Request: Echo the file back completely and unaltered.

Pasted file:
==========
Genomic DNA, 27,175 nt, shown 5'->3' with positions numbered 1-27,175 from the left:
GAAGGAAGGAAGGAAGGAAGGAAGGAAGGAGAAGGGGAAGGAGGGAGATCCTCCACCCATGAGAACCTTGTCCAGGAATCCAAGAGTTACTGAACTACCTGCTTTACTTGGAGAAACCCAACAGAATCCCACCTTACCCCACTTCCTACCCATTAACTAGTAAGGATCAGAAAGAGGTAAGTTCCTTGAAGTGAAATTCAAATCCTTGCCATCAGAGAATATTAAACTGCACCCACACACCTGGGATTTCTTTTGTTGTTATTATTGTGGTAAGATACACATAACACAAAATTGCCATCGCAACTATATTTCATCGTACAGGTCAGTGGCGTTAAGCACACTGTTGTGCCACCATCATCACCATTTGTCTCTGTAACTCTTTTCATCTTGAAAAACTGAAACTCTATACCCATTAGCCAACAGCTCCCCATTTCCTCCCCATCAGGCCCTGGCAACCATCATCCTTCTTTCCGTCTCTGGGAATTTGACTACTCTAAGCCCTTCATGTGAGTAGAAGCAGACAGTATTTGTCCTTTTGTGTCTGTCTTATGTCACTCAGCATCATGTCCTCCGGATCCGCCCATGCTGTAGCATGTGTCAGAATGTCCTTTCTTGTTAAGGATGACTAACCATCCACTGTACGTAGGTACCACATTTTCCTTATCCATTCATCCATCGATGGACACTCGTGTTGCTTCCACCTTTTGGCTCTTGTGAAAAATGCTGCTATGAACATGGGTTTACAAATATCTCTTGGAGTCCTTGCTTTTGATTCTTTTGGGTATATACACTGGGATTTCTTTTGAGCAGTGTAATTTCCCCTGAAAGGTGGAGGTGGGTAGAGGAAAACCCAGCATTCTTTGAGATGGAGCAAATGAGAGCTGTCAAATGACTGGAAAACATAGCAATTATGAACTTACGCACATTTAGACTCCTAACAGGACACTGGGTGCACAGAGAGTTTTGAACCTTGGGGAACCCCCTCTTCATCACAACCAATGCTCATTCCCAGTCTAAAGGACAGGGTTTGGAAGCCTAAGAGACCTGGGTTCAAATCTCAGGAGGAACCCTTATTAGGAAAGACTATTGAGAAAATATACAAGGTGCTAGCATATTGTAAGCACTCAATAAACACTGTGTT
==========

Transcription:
Genomic DNA, 27,175 nt, shown 5'->3' with positions numbered 1-27,175 from the left:
GAAGGAAGGAAGGAAGGAAGGAAGGAAGGAGAAGGGGAAGGAGGGAGATCCTCCACCCATGAGAACCTTGTCCAGGAATCCAAGAGTTACTGAACTACCTGCTTTACTTGGAGAAACCCAACAGAATCCCACCTTACCCCACTTCCTACCCATTAACTAGTAAGGATCAGAAAGAGGTAAGTTCCTTGAAGTGAAATTCAAATCCTTGCCATCAGAGAATATTAAACTGCACCCACACACCTGGGATTTCTTTTGTTGTTATTATTGTGGTAAGATACACATAACACAAAATTGCCATCGCAACTATATTTCATCGTACAGGTCAGTGGCGTTAAGCACACTGTTGTGCCACCATCATCACCATTTGTCTCTGTAACTCTTTTCATCTTGAAAAACTGAAACTCTATACCCATTAGCCAACAGCTCCCCATTTCCTCCCCATCAGGCCCTGGCAACCATCATCCTTCTTTCCGTCTCTGGGAATTTGACTACTCTAAGCCCTTCATGTGAGTAGAAGCAGACAGTATTTGTCCTTTTGTGTCTGTCTTATGTCACTCAGCATCATGTCCTCCGGATCCGCCCATGCTGTAGCATGTGTCAGAATGTCCTTTCTTGTTAAGGATGACTAACCATCCACTGTACGTAGGTACCACATTTTCCTTATCCATTCATCCATCGATGGACACTCGTGTTGCTTCCACCTTTTGGCTCTTGTGAAAAATGCTGCTATGAACATGGGTTTACAAATATCTCTTGGAGTCCTTGCTTTTGATTCTTTTGGGTATATACACTGGGATTTCTTTTGAGCAGTGTAATTTCCCCTGAAAGGTGGAGGTGGGTAGAGGAAAACCCAGCATTCTTTGAGATGGAGCAAATGAGAGCTGTCAAATGACTGGAAAACATAGCAATTATGAACTTACGCACATTTAGACTCCTAACAGGACACTGGGTGCACAGAGAGTTTTGAACCTTGGGGAACCCCCTCTTCATCACAACCAATGCTCATTCCCAGTCTAAAGGACAGGGTTTGGAAGCCTAAGAGACCTGGGTTCAAATCTCAGGAGGAACCCTTATTAGGAAAGACTATTGAGAAAATATACAAGGTGCTAGCATATTGTAAGCACTCAATAAACACTGTGTT